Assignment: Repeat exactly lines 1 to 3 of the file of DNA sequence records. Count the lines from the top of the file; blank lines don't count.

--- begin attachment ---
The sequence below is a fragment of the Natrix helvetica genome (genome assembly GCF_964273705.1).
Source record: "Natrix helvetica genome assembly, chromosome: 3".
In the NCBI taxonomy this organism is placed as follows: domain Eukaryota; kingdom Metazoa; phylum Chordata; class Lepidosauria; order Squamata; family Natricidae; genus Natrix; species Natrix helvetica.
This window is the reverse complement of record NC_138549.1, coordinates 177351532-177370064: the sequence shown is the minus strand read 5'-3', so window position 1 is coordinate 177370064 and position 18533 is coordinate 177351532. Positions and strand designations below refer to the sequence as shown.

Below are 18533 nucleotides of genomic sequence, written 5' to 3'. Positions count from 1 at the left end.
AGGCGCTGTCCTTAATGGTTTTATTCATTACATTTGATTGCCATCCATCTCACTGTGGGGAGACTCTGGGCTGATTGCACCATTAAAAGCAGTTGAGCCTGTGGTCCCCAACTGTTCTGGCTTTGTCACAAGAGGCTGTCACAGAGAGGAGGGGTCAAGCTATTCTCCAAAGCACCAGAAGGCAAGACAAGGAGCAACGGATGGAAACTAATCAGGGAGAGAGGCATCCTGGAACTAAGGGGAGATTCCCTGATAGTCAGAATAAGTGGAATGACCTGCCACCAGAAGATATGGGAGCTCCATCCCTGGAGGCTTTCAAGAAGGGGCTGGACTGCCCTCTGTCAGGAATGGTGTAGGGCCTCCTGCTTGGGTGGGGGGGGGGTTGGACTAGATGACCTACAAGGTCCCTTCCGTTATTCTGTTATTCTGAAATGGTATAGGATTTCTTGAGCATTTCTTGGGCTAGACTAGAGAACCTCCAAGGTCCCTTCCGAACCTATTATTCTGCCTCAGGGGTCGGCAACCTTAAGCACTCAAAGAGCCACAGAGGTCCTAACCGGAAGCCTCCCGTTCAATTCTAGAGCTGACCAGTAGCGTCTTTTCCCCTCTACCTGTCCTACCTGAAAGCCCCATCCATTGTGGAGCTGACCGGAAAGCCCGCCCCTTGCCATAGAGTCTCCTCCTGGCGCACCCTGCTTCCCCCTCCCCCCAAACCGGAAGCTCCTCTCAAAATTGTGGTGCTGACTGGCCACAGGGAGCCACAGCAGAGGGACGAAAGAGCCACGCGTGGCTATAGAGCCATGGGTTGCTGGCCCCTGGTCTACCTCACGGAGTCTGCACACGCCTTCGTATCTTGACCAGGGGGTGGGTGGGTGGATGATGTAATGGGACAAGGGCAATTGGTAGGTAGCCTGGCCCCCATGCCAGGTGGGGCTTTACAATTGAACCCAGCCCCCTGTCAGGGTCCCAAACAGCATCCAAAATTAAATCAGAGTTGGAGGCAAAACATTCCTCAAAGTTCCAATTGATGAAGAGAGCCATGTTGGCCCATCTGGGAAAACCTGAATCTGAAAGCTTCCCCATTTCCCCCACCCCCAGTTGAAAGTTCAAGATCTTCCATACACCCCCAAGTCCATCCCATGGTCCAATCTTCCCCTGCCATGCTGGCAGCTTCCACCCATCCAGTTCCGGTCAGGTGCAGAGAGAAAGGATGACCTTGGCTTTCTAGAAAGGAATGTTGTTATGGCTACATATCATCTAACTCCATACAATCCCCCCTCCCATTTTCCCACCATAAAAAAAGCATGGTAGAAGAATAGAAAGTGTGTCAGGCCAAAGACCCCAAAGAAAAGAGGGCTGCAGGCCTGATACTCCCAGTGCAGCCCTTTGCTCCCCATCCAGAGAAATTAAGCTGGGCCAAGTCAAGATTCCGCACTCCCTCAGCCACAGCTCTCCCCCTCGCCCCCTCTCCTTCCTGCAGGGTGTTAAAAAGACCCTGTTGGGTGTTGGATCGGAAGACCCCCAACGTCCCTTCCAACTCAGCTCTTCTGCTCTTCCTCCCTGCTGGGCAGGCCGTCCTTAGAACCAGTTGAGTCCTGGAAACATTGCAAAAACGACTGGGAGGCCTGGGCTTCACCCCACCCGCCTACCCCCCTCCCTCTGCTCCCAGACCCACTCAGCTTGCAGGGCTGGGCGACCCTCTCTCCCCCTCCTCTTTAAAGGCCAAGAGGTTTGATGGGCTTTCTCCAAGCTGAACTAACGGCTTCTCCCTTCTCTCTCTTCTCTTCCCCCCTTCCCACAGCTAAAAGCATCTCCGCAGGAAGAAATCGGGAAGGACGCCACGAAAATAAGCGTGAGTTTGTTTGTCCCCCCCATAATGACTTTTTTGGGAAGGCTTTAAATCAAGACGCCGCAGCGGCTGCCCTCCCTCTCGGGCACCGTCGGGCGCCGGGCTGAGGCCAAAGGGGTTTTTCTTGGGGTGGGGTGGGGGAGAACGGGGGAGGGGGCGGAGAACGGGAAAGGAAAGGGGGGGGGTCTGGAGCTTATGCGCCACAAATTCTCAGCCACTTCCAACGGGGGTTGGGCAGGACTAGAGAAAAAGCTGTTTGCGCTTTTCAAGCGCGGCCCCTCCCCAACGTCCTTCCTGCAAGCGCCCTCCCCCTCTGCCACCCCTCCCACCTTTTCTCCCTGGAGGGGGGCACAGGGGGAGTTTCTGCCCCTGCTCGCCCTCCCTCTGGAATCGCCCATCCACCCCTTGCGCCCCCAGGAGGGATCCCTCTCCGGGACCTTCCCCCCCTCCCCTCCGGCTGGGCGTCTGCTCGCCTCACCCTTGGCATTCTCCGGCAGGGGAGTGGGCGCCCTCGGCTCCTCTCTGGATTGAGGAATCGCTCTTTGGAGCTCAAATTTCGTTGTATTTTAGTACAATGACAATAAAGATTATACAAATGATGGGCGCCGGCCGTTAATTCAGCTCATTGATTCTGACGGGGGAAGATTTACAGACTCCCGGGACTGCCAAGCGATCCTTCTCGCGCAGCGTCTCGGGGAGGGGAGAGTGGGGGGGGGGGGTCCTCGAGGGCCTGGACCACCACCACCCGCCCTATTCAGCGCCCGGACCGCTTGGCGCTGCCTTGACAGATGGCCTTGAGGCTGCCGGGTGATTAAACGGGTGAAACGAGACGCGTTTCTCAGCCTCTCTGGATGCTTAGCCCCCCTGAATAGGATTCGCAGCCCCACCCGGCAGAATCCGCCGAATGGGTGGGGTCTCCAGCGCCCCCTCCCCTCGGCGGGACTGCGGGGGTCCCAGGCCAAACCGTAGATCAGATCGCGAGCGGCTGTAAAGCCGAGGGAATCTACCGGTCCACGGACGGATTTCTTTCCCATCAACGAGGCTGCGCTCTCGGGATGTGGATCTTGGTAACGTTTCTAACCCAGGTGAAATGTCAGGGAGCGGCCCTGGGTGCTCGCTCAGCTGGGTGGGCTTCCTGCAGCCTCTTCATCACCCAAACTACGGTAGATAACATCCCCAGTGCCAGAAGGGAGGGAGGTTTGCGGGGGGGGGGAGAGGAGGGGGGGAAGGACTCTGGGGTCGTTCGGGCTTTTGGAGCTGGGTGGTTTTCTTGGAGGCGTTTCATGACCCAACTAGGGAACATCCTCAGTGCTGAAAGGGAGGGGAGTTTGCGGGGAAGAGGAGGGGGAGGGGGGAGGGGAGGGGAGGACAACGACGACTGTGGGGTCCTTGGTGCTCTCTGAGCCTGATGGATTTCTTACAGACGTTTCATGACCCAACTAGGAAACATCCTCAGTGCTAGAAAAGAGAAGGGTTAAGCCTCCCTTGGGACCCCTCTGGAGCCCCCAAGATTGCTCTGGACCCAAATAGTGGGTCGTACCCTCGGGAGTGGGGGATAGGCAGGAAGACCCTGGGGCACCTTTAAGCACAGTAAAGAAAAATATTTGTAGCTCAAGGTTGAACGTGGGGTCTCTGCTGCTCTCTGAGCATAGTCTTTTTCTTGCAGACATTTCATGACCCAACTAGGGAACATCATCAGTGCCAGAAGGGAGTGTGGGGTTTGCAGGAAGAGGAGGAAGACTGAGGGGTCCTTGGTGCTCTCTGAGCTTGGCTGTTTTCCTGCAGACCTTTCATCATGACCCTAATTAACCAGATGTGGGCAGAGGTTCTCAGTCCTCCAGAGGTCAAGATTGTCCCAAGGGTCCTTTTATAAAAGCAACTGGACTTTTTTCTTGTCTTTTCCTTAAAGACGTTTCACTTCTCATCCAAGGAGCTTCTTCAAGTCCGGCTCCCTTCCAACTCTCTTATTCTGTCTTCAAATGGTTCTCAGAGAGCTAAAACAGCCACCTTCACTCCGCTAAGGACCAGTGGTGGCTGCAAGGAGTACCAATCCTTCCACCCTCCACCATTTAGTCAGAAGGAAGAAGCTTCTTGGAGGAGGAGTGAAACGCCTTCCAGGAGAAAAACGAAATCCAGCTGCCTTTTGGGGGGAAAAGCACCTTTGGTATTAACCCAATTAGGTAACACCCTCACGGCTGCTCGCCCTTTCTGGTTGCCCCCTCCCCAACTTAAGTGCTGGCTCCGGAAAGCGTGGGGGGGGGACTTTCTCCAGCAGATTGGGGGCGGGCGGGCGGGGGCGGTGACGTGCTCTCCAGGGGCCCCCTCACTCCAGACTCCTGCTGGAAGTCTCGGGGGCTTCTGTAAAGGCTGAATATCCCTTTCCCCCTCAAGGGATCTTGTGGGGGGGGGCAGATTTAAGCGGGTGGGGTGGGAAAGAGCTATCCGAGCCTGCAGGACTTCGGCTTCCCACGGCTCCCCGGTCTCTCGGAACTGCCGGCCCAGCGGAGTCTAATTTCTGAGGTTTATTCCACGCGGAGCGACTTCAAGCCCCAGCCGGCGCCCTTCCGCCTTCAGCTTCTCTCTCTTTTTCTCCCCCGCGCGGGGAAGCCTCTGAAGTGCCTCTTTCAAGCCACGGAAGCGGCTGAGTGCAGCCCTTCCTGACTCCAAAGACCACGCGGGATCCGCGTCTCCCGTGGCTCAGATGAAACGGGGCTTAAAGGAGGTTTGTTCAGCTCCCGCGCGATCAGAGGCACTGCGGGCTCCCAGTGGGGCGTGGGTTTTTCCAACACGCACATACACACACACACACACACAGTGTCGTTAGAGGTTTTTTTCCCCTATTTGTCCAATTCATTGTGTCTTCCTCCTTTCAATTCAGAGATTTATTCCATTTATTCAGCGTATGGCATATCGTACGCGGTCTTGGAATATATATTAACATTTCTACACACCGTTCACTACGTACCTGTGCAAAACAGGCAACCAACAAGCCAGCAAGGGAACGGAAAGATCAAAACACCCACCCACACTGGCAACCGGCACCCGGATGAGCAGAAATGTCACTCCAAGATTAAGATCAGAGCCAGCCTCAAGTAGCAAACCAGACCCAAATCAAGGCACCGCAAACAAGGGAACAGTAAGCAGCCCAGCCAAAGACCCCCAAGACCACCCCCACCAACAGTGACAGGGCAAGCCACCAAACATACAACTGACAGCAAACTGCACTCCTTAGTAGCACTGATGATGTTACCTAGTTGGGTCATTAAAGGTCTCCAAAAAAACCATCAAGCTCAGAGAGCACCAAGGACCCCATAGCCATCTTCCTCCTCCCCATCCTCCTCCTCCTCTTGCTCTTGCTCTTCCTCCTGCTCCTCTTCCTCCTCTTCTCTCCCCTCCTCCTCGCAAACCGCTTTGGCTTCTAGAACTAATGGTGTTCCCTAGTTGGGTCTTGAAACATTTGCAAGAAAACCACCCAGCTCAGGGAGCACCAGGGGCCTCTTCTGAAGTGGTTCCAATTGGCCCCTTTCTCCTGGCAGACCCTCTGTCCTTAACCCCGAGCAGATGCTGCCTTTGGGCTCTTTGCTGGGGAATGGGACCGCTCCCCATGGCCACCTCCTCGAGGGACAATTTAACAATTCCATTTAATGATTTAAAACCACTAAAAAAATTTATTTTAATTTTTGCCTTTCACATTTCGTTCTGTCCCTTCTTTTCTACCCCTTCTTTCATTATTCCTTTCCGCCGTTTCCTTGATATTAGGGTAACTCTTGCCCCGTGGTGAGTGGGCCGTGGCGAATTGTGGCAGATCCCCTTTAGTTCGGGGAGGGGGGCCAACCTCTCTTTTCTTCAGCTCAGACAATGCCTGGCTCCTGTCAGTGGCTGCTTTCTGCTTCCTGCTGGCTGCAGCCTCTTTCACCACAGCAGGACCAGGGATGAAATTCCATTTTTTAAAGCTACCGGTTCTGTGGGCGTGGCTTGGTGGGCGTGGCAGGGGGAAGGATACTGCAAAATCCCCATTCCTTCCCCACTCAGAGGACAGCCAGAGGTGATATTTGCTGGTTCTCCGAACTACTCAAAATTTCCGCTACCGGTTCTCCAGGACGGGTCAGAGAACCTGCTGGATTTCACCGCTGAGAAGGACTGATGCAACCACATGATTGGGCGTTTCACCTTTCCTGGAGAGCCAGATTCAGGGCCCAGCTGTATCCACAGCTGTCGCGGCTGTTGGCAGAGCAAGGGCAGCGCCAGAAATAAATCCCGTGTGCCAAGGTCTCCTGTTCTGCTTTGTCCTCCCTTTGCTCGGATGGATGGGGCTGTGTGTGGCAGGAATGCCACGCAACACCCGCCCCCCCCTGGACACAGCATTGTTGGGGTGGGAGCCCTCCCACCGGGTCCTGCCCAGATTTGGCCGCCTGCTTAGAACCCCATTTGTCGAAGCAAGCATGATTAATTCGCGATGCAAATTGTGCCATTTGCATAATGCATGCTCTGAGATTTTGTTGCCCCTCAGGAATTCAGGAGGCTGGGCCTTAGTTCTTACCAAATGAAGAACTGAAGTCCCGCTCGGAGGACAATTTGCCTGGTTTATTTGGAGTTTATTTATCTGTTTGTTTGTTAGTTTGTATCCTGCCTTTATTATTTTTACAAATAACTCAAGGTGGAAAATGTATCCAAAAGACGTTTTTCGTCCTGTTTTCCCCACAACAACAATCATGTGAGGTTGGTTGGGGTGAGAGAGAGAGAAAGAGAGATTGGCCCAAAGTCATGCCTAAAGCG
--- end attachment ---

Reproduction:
The sequence below is a fragment of the Natrix helvetica genome (genome assembly GCF_964273705.1).
Source record: "Natrix helvetica genome assembly, chromosome: 3".
In the NCBI taxonomy this organism is placed as follows: domain Eukaryota; kingdom Metazoa; phylum Chordata; class Lepidosauria; order Squamata; family Natricidae; genus Natrix; species Natrix helvetica.